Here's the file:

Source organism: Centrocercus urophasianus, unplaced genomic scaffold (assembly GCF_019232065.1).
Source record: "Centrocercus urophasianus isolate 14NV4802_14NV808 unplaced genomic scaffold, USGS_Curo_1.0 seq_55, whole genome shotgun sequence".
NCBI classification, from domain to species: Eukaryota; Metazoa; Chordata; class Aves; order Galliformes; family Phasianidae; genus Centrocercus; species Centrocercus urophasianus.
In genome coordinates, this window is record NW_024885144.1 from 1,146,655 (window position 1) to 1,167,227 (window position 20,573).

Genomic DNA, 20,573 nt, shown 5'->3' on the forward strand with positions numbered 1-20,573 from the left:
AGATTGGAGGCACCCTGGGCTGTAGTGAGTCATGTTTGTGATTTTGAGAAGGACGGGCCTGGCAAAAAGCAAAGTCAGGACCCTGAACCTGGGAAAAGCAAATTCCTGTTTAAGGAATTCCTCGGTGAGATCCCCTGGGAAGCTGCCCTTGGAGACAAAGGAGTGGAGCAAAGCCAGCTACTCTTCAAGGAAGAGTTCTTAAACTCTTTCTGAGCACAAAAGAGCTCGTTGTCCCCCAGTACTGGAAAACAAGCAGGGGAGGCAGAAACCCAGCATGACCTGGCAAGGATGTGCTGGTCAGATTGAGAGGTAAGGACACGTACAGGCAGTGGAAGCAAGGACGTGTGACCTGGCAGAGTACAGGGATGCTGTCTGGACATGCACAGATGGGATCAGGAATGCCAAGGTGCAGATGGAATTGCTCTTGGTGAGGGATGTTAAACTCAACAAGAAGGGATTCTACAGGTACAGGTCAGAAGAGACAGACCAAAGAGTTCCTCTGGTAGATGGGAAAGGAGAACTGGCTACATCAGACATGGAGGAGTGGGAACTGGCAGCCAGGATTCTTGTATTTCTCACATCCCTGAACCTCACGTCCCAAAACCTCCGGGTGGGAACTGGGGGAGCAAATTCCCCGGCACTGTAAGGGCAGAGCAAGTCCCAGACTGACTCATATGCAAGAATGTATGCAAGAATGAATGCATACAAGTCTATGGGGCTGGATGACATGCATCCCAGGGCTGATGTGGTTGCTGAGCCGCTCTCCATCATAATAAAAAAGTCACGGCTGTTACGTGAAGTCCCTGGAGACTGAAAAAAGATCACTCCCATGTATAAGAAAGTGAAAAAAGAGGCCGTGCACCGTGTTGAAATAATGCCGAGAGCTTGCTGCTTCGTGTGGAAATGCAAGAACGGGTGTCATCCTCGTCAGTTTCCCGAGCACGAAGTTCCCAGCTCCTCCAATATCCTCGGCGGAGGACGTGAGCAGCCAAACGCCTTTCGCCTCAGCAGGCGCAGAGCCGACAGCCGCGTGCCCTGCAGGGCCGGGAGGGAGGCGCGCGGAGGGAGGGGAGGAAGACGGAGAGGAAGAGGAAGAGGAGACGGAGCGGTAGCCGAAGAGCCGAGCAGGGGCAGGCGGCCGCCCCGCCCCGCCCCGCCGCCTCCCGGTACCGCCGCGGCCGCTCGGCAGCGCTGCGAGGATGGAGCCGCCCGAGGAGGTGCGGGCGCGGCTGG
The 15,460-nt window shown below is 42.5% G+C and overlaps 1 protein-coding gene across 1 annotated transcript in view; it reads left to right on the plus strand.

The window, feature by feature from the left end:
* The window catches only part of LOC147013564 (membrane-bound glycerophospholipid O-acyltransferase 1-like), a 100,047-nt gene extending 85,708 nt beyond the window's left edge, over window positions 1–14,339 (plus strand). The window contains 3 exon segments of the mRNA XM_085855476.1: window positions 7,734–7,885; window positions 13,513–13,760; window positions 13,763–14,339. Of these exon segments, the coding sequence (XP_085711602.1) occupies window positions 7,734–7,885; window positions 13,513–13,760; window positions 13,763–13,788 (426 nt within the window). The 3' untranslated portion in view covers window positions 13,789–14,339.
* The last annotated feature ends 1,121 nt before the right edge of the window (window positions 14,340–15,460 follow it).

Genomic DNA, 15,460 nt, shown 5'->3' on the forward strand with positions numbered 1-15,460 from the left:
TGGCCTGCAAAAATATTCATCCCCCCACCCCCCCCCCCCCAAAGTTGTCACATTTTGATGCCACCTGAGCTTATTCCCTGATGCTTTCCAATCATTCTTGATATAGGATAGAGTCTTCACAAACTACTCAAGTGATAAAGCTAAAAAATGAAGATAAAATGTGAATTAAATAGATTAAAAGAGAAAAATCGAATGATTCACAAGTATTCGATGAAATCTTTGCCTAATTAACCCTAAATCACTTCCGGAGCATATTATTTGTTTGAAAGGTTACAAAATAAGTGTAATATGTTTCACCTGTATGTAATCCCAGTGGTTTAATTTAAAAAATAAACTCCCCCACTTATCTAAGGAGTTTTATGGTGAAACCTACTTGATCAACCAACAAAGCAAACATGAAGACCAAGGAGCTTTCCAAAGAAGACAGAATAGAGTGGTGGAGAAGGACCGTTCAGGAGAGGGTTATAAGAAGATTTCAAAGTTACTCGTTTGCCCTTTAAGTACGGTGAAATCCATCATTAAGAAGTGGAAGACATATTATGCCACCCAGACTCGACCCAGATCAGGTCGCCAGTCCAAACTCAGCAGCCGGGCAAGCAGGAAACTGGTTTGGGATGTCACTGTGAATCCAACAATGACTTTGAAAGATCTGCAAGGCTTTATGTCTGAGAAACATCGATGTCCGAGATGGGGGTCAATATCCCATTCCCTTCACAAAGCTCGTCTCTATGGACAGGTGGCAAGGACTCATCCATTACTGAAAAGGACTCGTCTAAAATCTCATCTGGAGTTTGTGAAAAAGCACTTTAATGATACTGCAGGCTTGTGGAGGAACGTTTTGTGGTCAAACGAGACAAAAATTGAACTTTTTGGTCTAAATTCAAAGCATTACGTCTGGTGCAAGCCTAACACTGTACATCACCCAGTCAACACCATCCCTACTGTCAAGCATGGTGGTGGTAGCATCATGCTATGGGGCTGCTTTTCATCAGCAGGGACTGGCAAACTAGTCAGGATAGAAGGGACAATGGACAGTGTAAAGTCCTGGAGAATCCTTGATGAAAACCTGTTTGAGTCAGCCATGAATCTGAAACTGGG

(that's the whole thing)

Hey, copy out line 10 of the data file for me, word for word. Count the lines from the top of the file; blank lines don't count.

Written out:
* The last annotated feature ends 1,121 nt before the right edge of the window (window positions 14,340–15,460 follow it).